Biomolecules and nanostructures
The Optical Sciences group studies the interaction of light and matter at the nanoscale.
We do this by exploring ways to shape light and its environment. It's what we call
active and passive control. Our current focus is on the interaction of light with
biomolecules and nanostructures. We are part of Twente
University's Department of Science and Technology and member of the
Real-time light-driven dynamics of the fluorescence emission in single green fluorescent protein molecules
Garcia-Parajo MF, Segers-Nolten GMJ, Veerman JA, Greve J, van Hulst NF
PROCEEDINGS OF THE NATIONAL ACADEMY OF SCIENCES OF THE UNITED STATES OF AMERICA (PNAS)
vol 97 issue 13: p7237-p7242 JUN 20 2000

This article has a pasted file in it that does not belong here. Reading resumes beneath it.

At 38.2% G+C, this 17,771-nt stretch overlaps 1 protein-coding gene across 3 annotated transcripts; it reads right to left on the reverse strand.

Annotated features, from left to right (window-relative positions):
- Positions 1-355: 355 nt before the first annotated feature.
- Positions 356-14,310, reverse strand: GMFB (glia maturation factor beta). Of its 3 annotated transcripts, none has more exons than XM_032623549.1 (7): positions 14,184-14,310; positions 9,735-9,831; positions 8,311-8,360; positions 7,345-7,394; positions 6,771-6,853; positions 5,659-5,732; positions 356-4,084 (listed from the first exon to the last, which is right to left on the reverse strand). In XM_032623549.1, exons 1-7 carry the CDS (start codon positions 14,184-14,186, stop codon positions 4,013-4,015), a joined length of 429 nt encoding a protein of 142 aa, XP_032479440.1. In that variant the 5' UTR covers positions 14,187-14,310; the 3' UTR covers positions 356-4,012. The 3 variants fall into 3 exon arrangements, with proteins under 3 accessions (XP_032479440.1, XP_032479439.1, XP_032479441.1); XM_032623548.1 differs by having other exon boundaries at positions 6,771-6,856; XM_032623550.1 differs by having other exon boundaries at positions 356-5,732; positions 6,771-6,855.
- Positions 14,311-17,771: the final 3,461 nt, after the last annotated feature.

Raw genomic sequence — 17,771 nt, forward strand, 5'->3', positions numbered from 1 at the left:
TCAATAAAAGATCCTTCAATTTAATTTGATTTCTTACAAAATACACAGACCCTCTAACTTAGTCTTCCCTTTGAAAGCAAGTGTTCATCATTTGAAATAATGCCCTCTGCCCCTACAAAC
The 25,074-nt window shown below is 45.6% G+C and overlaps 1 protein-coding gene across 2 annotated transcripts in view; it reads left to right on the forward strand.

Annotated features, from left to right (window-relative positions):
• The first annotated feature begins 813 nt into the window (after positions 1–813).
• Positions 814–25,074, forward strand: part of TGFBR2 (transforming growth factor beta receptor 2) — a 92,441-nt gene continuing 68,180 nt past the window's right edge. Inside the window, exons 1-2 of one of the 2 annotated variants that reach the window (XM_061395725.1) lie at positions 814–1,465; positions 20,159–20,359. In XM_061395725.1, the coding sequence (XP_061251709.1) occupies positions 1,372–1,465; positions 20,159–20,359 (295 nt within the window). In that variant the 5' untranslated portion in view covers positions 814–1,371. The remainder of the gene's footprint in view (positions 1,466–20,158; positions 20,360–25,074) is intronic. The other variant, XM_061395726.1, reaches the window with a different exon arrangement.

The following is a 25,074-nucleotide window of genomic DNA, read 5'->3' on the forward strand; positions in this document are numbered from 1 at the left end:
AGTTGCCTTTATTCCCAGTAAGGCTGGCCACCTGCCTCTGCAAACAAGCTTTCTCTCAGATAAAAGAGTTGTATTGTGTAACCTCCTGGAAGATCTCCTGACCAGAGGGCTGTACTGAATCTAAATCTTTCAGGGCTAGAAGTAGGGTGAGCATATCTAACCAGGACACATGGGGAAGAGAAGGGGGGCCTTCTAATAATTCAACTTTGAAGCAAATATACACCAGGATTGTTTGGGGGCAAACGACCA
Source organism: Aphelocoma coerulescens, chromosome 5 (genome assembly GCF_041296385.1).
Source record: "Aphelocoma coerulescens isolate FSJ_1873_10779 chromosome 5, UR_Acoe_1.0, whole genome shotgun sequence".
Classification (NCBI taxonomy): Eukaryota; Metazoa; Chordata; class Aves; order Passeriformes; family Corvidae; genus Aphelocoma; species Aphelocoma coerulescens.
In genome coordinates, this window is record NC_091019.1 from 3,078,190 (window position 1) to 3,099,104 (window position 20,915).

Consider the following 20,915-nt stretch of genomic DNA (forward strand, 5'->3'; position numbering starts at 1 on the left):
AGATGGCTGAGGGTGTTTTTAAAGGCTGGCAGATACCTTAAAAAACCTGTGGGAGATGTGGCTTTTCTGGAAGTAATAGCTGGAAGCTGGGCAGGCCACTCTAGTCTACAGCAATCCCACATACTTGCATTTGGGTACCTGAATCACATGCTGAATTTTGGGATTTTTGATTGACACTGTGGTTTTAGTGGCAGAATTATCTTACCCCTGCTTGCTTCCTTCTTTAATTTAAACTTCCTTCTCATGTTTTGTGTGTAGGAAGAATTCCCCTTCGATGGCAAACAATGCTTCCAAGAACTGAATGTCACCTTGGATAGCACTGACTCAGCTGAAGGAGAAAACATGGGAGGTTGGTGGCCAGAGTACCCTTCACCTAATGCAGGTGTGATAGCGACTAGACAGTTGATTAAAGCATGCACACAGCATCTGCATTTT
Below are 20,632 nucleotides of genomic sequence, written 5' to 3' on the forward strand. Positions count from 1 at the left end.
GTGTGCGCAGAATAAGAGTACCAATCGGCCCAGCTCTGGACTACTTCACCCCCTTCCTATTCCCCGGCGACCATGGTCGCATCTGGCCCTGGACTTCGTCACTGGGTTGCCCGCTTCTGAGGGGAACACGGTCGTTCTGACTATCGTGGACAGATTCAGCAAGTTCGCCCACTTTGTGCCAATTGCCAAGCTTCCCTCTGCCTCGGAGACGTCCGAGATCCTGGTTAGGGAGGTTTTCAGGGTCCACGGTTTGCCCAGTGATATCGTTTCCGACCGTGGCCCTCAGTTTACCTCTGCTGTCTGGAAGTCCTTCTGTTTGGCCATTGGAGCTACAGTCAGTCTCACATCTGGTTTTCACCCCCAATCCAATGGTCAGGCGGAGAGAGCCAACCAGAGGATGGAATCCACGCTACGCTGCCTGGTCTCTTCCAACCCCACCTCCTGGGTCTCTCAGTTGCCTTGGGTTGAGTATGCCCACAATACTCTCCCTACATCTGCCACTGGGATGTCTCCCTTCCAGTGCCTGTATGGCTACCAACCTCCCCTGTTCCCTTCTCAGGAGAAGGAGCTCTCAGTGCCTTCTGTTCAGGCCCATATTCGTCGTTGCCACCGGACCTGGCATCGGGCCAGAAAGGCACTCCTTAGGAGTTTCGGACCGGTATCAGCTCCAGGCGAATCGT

Real-time single-molecule fluorescence detection using confocal and near-field scanning optical microscopy has been applied to elucidate the nature of the "on-off" blinking observed in the Ser-65 -->Thr (S65T) mutant of the green fluorescent protein (GFP). Fluorescence time traces as a function of the excitation intensity, with a time resolution of 100 mu s and observation times up to 65 s, reveal the existence of a nonemissive state responsible for the long dark intervals in the GFP. We find that excitation intensity has a dramatic effect on the blinking. Whereas the time during which the fluorescence is on becomes shorter as the intensity is increased, the off-times are independent of excitation intensity. Statistical analysis of the on- and off-times renders a characteristic off-time of 1.6 +/- 0.2 s and allows us to calculate a transition yield of approximate to 0.5 x 10(-5) from the emissive to the nonemissive state. The saturation excitation intensity at which on- and off-times are equal is approximate to 1.5 kW/cm(2). on the basis of the single-molecule data we calculate an absorption cross section of 6.5 x 10(-17) cm(2) for the S65T mutant. These results have important implications for the use of the GFP to follow dynamic processes in time at the single- molecular level.